Album number five, Autoamerican, came out in late 1980. It was stylistically much more varied than its predecessors but still contained two smash hit singles, the reggae-influenced The Tide Is High and Rapture, the first song including rapping to top the US charts.
The following year the band took a break and Harry made a solo album, KooKoo, assisted by Stein. Its dramatic cover image showed her face and neck pierced by metal skewers and was deemed too disturbing for posters of it to be placed on the London Underground. There were two singles from it, Backfired, which reached the giddy height of Number 32 in the UK, and The Jam Was Moving, which didn’t chart at all.
In 1982 Blondie were back with their sixth album, The Hunter, which produced two minor single hits with Island of Lost Souls and War Child. Another track, For Your Eyes Only, had been commissioned as the theme for the James Bond film of that name but the producers preferred a different song with the same title by Sheena Easton.
Their recent lack of commercial success, coupled with the other musicians’ resentment at the press and public’s obsession with Harry, led to tensions within the band and they broke up after Stein was diagnosed with the painful and life-threatening skin disease pemphigus. Harry nursed him through his illness and in 1986 resumed her solo career with the album Rockbird, which provided a Top Ten single French Kissin’ in the USA.
By the next decade a new generation was getting into Blondie and the band reformed to record the 1999 album No Exit which, for the first time since 1978 was not produced by Mike Chapman. He oversaw early demos but for the final cuts was supplanted by Craig Leon. A single from the album, Maria, became Blondie’s sixth UK Number One 20 years precisely after the first, Heart of Glass. No Exit was followed in 2003 by The Curse of Blondie, which produced a minor hit with the single Good Boys but proved their worst-selling album since the first. There have been various reunions since producing little commercial success.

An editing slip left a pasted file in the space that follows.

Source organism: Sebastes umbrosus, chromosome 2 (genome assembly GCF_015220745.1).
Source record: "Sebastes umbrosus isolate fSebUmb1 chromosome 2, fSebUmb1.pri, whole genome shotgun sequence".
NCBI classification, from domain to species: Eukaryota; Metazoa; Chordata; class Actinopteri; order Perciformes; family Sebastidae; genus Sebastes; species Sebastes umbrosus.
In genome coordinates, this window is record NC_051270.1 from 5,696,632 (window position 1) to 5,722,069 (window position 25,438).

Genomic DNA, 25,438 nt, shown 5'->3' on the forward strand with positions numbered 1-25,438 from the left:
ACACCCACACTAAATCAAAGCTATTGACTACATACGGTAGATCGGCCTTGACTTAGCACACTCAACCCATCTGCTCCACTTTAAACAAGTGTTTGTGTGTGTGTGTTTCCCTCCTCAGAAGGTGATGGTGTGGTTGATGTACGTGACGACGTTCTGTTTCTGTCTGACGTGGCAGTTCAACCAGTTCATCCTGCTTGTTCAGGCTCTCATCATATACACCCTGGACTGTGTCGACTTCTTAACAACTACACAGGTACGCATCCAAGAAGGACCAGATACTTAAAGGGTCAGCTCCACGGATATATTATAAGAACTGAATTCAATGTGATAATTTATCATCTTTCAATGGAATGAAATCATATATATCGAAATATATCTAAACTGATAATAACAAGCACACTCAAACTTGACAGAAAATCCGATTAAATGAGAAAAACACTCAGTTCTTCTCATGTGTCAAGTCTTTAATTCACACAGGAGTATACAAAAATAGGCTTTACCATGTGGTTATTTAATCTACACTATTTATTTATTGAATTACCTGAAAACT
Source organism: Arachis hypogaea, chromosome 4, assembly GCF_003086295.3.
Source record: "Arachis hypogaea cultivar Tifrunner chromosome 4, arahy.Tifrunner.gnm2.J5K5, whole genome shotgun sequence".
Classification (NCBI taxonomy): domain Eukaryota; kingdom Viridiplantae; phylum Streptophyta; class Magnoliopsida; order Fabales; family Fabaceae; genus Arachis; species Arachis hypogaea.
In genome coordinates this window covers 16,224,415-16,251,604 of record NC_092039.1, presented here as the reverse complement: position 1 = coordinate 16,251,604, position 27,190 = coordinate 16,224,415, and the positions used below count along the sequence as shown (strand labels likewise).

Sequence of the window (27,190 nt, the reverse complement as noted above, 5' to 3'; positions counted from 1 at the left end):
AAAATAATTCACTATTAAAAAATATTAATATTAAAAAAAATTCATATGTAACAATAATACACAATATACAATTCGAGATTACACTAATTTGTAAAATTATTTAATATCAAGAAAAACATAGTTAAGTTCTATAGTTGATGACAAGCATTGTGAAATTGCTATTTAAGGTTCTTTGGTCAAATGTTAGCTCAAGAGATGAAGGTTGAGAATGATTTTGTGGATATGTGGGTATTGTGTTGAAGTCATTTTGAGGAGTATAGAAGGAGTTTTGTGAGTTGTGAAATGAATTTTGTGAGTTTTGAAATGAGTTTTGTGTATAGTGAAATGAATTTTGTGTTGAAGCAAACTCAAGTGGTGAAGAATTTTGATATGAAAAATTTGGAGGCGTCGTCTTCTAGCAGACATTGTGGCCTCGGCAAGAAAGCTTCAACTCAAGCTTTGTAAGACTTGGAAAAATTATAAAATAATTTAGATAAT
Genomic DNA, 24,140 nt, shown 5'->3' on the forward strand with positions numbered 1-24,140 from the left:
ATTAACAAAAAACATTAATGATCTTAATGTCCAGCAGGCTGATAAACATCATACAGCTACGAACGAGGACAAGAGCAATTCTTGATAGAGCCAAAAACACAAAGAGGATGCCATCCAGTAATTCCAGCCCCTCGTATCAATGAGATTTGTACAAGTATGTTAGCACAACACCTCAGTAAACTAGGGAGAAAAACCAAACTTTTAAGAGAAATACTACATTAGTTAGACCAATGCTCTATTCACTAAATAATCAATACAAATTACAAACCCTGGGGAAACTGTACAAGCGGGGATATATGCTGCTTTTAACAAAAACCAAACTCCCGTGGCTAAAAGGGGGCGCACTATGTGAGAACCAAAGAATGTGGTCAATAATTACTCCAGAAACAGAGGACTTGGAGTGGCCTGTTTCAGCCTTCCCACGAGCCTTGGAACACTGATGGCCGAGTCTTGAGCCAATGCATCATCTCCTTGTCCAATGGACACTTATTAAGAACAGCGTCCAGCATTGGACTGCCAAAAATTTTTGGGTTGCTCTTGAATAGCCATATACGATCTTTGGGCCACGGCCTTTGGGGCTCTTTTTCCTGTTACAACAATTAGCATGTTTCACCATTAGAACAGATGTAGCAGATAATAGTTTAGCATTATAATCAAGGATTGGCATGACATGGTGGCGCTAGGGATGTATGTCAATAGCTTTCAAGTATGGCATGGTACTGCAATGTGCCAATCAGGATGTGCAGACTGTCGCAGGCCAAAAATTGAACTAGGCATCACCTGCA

Harry and Stein parted some years ago and he is now married with two children, to whom his ex-partner is godmother. The old girl is still single at 73 and has outlived most of her musical contemporaries. In a 2007 interview with the Guardian she said: ‘Iggy [Pop] now lives in Florida. I see him rarely. I went to say hello to Bowie the other week. Unfortunately a lot of the old gang is dead now. I come from an era when people were taking a lot of drugs and there wasn’t much knowledge about them; I would say at least 60 per cent of the people I came up with in New York are dead. And then a lot of the people who surrounded the bands are gone. I have been to a lot of funerals.’
PS: Thanks to reader Badger for a brilliant comment on last week’s post. If you missed it, here it is, unedited:
‘Back in the eighties I used to frequent both the Tape Exchange and a second-hand bookshop in Notting Hill Gate, both close to the Tube. I built up quite a collection of interesting music cheaply, both cassette and LP, and learned the bookshop owner liked some of my kind of music too. So we would chat about books and music and I’d lend him the odd tape and he’d recommend the odd book. One of the tapes was ’Tom Verlaine’ by Television, a group I had only recently discovered, and I was bowled over by one of the most exciting guitar tracks I thought I had ever heard, and all those years later I still ration my listening, for fear of hearing it too often.
‘The album was Tom Verlaine and the track was Breakin’ in my Heart.
‘Now here comes the weird bit. I called into the bookshop one afternoon to collect that very album I had lent the owner, curious for his opinion. ‘Well?’ I asked. He said nothing but nodded to a skinny guy at the back of the shop engrossed in a book, and silently mouthed “Tom Verlaine”.
‘Gobsmacked is a word I only learned later, but that’s exactly how I felt. I looked at him, unaware of us, poring over his book, and wondered what I could say to my current hero. I would call him Tom or maybe “Mr Miller” (I knew his real name by then) and that would give him a jolt, thousands of miles from home, and I’d tell him what I thought of that marvellous track, the greatest solo I had ever heard.
‘But I didn’t. I couldn’t bring myself to tell him, like some starry-eyed groupie (I was in my mid forties for goodness’ sake), so I said nothing, and a few minutes later he left without buying the book.
‘What I did was the cool thing to do, but sometimes I wish I had said something.* Anyway, here’s that track. I still give it five stars, tho’ whether it’s the greatest ever is nonsense, there is no “greatest ever”.
*‘I saw Van Morrison once in that bookshop, and I definitely did not speak to him.’